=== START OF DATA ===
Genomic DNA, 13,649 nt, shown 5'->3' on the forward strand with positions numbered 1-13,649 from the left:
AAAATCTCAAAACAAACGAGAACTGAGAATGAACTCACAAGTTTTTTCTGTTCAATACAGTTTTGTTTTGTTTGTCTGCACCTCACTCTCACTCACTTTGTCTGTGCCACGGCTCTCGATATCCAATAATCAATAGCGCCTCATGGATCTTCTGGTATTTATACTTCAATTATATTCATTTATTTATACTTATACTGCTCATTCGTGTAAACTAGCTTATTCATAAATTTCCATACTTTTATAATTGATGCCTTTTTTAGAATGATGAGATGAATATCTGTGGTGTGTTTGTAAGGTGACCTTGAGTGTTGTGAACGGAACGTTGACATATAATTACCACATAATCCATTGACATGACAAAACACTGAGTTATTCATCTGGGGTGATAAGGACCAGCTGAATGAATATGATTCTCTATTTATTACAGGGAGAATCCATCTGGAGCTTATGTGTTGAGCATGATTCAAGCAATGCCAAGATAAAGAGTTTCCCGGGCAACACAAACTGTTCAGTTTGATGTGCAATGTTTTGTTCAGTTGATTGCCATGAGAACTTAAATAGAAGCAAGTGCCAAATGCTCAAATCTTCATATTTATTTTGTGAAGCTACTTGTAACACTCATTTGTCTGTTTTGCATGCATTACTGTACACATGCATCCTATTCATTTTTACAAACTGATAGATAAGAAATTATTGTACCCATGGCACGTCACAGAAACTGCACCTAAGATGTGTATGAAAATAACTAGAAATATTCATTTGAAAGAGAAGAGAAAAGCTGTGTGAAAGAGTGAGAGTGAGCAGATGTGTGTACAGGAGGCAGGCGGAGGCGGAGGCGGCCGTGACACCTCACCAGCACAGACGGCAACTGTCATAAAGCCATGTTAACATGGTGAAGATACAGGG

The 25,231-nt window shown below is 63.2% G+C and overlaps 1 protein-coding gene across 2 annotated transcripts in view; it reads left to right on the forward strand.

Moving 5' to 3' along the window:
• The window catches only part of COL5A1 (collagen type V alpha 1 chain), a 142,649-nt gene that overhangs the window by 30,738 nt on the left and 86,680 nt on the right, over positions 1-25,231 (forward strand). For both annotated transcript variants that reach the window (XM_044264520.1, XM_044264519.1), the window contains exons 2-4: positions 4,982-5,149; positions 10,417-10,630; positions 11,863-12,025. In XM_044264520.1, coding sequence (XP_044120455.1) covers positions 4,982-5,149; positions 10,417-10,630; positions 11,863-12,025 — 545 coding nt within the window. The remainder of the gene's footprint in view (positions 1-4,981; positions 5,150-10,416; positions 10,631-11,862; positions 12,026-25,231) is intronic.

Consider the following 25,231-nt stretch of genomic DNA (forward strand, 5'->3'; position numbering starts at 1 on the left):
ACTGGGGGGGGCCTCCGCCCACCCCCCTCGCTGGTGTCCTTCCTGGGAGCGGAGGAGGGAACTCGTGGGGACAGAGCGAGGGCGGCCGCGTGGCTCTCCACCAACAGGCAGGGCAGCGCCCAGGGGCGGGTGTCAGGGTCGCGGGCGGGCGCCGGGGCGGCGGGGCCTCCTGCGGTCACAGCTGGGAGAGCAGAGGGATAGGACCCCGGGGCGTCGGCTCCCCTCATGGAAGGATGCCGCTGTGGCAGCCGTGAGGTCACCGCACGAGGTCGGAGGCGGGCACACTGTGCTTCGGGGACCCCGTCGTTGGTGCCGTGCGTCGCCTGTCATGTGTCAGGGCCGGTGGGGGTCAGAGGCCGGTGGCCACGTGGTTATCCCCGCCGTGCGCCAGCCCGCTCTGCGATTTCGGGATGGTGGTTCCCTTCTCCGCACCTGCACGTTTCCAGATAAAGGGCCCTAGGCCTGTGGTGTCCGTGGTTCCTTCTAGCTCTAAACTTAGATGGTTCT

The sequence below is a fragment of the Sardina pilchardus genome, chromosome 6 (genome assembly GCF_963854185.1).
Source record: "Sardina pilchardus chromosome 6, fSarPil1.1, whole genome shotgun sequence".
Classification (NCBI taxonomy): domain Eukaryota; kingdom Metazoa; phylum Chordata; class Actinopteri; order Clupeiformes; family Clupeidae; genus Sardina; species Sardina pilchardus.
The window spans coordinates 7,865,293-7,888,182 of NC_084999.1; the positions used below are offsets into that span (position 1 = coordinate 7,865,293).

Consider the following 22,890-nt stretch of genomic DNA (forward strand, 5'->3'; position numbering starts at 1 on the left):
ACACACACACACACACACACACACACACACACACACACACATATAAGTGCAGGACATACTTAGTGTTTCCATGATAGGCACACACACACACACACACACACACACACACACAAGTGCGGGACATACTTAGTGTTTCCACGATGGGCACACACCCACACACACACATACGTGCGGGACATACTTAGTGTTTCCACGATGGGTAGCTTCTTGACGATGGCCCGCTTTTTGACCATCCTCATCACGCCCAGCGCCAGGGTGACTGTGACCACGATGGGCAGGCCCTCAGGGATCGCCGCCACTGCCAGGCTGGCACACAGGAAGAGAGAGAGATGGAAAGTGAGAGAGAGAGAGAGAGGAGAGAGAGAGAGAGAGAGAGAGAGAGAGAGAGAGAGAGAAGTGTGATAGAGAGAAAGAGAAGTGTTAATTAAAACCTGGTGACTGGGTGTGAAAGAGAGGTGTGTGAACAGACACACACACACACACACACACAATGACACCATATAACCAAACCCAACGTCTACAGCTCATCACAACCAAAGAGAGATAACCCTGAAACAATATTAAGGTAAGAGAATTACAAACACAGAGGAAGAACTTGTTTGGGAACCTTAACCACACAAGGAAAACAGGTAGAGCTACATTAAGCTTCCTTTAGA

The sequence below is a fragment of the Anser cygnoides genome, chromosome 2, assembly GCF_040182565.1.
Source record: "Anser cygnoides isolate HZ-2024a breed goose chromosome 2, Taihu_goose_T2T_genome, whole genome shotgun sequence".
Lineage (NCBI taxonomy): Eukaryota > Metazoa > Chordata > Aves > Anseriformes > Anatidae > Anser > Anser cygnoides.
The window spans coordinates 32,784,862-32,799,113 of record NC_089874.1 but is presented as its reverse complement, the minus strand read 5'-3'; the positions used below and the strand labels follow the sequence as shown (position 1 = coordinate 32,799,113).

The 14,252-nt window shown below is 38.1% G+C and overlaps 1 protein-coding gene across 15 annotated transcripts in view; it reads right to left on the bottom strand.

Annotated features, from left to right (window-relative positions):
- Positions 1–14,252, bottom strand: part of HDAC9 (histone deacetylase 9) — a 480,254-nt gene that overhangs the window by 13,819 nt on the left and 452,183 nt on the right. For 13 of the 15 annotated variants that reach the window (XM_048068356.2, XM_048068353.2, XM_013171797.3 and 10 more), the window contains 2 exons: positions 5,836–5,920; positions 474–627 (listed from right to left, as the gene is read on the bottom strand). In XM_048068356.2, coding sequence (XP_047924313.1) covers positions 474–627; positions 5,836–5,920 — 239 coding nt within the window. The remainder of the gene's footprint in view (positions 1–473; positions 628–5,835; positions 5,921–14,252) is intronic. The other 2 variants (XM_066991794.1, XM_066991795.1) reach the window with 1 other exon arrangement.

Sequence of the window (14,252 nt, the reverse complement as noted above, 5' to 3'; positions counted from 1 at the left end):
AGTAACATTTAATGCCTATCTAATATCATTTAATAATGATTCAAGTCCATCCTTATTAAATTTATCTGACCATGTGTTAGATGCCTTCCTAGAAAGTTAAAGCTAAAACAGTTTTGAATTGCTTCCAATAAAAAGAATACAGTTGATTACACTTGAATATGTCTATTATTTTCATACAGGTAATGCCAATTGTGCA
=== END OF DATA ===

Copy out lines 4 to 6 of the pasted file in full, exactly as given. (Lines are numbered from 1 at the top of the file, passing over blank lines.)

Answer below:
Moving 5' to 3' along the window:
• The window catches only part of COL5A1 (collagen type V alpha 1 chain), a 142,649-nt gene that overhangs the window by 30,738 nt on the left and 86,680 nt on the right, over positions 1-25,231 (forward strand). For both annotated transcript variants that reach the window (XM_044264520.1, XM_044264519.1), the window contains exons 2-4: positions 4,982-5,149; positions 10,417-10,630; positions 11,863-12,025. In XM_044264520.1, coding sequence (XP_044120455.1) covers positions 4,982-5,149; positions 10,417-10,630; positions 11,863-12,025 — 545 coding nt within the window. The remainder of the gene's footprint in view (positions 1-4,981; positions 5,150-10,416; positions 10,631-11,862; positions 12,026-25,231) is intronic.

Consider the following 25,231-nt stretch of genomic DNA (forward strand, 5'->3'; position numbering starts at 1 on the left):